"Apparently, in my attempts at implementing this functionality I've also independently kludged up a special-purpose version of what Racket calls a continuation mark, and obviously doing such a thing bothers me to no end."
Why? Are you worried your runtime will be exactly like Racket but less mature? When I looked at your call-w/std(out|in) commits, I liked your approach exactly because I noticed it was in the same vein as continuation marks. :-p
As you've noticed with complex numbers, Arc exposes lots of accidental complexity that it inherits from Racket. In fact, speaking of accidents, Arc 3.1 without modification exposes pretty much all of Racket: http://arclanguage.org/item?id=11838
When it comes to threads and parameters, I'd say Arc pretty much specifies nothing and leaves it up to Racket to provide the meaning and implementation. Arc literally defines 'call-w/stdin and 'call-w/stdout in terms of Racket's 'parameterize. If Arcueid doesn't end up with (internal) functionality equivalent to thread cells and continuation marks, there's a good chance it'll have certain corner-case inconsistencies with Arc, even if there aren't enough inconsistencies to break the programs we actually care about.
But even so, I wouldn't worry about it too much. I personally consider Arc to have shoddy support for threads (just exposing a tiny subset of Racket's functionality and imposing a GIL) and also for reentrant continuations (not defining 'dynamic-wind, implementing loops with mutation), so I don't really blame an Arc implementation for being incompatible in these areas. In some cases, full compatibility might be more harmful than not trying!
"I had for a time considered using real POSIX or other OS-level threads to be able to take advantage of multiple cores but soon realized that this would introduce quite a bit of complication. Using real threads affects just about every aspect of the implementation."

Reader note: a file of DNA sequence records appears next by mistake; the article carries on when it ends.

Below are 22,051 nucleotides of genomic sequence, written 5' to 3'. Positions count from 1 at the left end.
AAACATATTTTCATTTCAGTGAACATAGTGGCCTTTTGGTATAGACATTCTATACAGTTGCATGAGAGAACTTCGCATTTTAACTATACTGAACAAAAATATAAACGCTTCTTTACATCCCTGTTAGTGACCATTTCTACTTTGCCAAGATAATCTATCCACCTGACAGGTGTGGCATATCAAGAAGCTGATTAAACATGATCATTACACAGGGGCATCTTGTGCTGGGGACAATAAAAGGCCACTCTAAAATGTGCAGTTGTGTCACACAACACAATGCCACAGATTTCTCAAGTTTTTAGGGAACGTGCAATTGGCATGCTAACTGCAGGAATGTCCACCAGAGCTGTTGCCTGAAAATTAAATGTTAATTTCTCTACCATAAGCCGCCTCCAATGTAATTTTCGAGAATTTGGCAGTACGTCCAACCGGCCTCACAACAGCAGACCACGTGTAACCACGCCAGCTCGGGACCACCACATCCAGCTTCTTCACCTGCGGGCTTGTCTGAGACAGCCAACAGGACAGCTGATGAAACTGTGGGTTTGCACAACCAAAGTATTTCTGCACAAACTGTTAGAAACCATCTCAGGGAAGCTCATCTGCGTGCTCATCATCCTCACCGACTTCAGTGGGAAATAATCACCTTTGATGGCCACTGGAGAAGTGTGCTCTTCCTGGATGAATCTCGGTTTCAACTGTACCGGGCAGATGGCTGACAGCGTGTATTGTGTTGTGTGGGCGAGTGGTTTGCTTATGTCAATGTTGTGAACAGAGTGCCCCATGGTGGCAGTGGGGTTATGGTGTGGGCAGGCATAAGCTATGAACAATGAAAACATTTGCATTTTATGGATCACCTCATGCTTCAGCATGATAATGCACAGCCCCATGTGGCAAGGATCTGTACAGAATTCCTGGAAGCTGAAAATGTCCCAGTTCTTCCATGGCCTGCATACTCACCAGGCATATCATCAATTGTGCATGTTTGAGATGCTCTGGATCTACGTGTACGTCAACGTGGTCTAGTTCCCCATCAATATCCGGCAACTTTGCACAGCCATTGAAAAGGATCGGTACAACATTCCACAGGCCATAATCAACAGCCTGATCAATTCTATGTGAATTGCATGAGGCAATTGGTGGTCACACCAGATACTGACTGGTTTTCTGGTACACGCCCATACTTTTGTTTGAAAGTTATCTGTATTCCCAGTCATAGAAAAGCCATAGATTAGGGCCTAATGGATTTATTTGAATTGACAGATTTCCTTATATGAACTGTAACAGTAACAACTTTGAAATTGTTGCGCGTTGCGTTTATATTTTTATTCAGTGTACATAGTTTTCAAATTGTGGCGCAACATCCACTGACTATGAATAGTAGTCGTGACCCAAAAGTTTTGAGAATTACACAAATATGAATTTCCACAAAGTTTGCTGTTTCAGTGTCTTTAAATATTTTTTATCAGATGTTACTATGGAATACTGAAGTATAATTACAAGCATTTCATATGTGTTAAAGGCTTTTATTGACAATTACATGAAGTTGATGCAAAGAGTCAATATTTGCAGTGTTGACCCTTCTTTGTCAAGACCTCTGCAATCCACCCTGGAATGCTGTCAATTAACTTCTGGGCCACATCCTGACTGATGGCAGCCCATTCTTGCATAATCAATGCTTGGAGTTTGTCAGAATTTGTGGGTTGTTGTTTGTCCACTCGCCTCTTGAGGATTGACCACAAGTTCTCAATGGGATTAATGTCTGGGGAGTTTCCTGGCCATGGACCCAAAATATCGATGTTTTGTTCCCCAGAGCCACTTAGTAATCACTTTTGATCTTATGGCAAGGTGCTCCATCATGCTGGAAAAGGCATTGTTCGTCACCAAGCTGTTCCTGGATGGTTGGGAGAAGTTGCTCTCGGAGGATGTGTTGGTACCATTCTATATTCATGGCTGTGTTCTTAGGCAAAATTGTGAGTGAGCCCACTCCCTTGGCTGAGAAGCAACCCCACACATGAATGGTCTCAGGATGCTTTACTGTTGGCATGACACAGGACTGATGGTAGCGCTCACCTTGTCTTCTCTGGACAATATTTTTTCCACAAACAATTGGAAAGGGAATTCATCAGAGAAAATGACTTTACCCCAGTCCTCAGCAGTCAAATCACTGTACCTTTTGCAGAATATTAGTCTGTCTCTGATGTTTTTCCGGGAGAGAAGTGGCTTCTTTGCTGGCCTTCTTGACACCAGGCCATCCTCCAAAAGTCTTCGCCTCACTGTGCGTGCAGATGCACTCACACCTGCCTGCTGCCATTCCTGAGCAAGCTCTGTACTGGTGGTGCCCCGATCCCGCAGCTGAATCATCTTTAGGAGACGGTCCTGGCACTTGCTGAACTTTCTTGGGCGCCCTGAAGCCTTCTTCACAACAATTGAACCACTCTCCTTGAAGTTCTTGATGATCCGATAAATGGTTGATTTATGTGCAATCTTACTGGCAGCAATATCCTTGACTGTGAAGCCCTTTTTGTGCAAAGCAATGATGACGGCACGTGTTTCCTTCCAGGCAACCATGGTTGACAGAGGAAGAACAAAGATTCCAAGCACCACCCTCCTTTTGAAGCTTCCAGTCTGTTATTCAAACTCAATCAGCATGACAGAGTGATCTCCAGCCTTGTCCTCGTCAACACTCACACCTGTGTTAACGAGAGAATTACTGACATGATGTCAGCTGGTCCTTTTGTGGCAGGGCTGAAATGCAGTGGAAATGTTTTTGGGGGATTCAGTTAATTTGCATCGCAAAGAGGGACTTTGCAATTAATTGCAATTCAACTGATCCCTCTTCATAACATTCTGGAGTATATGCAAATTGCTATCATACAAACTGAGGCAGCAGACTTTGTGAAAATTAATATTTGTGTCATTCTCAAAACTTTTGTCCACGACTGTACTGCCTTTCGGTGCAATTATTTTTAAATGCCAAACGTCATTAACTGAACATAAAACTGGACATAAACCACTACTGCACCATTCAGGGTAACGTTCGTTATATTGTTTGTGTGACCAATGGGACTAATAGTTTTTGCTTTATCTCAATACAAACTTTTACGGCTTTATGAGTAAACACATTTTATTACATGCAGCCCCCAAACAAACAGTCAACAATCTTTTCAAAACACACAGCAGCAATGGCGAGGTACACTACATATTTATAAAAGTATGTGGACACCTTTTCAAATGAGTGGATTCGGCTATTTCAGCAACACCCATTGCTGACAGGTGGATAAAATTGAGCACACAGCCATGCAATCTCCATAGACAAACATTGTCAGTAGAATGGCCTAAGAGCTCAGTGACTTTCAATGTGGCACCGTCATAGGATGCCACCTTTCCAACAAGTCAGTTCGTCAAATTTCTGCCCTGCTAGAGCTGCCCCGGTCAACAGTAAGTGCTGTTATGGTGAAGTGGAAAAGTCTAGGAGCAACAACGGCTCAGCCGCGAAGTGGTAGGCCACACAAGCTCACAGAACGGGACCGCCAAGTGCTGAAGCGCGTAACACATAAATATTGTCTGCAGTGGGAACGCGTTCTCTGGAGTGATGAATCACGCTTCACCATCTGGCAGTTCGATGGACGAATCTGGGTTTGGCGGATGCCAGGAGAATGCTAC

If you want to give an Arc program power to take advantage of those, but you're having trouble with multithreaded allocation, an alternate path might be to have the Arc namespace and most data structures be local to an OS thread but then to have other tools to write and read manually-managed shared memory. I dunno, maybe that's not very inspiring. :-p
"The only thing directly shared by all threads is the global environment, and then I'd also have to make available a flattened version of the structures I used to store the call-w/std(out|in) bindings from the thread's creator, and the more general dynamic bindings created by parameterize as well."
Er, local scopes and first-class data structures might need to be shared too, right?
(let foo (list nil nil)
(for n 1 10
(thread (push n foo.0) (push n foo.1)))
(def get-foo ()
"Why? Are you worried your runtime will be exactly like Racket but less mature?"
Not in the slightest. It just bothered me that I had to embed a special-purpose data structure inside Arcueid's continuations just to support one language feature. Now that I see that there is a natural generalization to this feature, that makes me feel a lot better. :)
Dynamic-wind gives us most of the ability to implement parameters ourselves. We just mutate a box upon every entry and exit of the expression. Unfortunately, it might take some crazy trampolining to get the last expression of (parameterize ...) in tail position. I'm not even sure if tail position is possible....
I think the last missing piece is thread-friendliness. In the face of threads, we'd need the box to be thread-local like Racket's parameters. But my point here is just that the pre-thunk is useful for something. ^_^